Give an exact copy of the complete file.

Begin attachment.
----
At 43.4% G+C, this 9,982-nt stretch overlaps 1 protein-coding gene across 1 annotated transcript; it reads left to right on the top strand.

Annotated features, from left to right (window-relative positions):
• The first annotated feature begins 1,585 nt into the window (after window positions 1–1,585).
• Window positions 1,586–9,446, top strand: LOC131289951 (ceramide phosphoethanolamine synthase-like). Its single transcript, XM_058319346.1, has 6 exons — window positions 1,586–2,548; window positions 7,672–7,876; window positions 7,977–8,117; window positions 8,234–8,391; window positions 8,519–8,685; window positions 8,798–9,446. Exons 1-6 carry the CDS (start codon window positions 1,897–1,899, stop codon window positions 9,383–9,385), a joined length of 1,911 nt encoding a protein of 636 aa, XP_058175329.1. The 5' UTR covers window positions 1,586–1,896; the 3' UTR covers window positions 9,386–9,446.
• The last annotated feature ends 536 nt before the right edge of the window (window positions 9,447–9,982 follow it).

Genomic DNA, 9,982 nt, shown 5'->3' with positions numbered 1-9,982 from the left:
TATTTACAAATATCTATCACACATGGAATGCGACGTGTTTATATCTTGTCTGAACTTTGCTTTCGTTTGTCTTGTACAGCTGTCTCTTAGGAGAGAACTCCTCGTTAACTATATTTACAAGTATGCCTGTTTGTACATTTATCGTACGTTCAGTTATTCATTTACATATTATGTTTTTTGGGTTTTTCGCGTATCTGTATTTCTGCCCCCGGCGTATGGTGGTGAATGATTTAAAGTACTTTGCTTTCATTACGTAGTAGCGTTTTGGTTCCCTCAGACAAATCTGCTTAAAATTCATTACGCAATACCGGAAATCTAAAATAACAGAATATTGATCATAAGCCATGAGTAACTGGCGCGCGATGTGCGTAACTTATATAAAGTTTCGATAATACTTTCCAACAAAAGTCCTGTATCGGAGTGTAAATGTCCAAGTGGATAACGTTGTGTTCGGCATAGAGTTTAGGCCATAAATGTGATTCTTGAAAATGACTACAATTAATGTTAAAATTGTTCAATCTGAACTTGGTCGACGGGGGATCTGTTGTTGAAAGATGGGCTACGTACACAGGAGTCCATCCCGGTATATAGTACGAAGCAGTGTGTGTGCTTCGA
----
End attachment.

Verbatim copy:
At 43.4% G+C, this 9,982-nt stretch overlaps 1 protein-coding gene across 1 annotated transcript; it reads left to right on the top strand.

Annotated features, from left to right (window-relative positions):
• The first annotated feature begins 1,585 nt into the window (after window positions 1–1,585).
• Window positions 1,586–9,446, top strand: LOC131289951 (ceramide phosphoethanolamine synthase-like). Its single transcript, XM_058319346.1, has 6 exons — window positions 1,586–2,548; window positions 7,672–7,876; window positions 7,977–8,117; window positions 8,234–8,391; window positions 8,519–8,685; window positions 8,798–9,446. Exons 1-6 carry the CDS (start codon window positions 1,897–1,899, stop codon window positions 9,383–9,385), a joined length of 1,911 nt encoding a protein of 636 aa, XP_058175329.1. The 5' UTR covers window positions 1,586–1,896; the 3' UTR covers window positions 9,386–9,446.
• The last annotated feature ends 536 nt before the right edge of the window (window positions 9,447–9,982 follow it).

Genomic DNA, 9,982 nt, shown 5'->3' with positions numbered 1-9,982 from the left:
TATTTACAAATATCTATCACACATGGAATGCGACGTGTTTATATCTTGTCTGAACTTTGCTTTCGTTTGTCTTGTACAGCTGTCTCTTAGGAGAGAACTCCTCGTTAACTATATTTACAAGTATGCCTGTTTGTACATTTATCGTACGTTCAGTTATTCATTTACATATTATGTTTTTTGGGTTTTTCGCGTATCTGTATTTCTGCCCCCGGCGTATGGTGGTGAATGATTTAAAGTACTTTGCTTTCATTACGTAGTAGCGTTTTGGTTCCCTCAGACAAATCTGCTTAAAATTCATTACGCAATACCGGAAATCTAAAATAACAGAATATTGATCATAAGCCATGAGTAACTGGCGCGCGATGTGCGTAACTTATATAAAGTTTCGATAATACTTTCCAACAAAAGTCCTGTATCGGAGTGTAAATGTCCAAGTGGATAACGTTGTGTTCGGCATAGAGTTTAGGCCATAAATGTGATTCTTGAAAATGACTACAATTAATGTTAAAATTGTTCAATCTGAACTTGGTCGACGGGGGATCTGTTGTTGAAAGATGGGCTACGTACACAGGAGTCCATCCCGGTATATAGTACGAAGCAGTGTGTGTGCTTCGA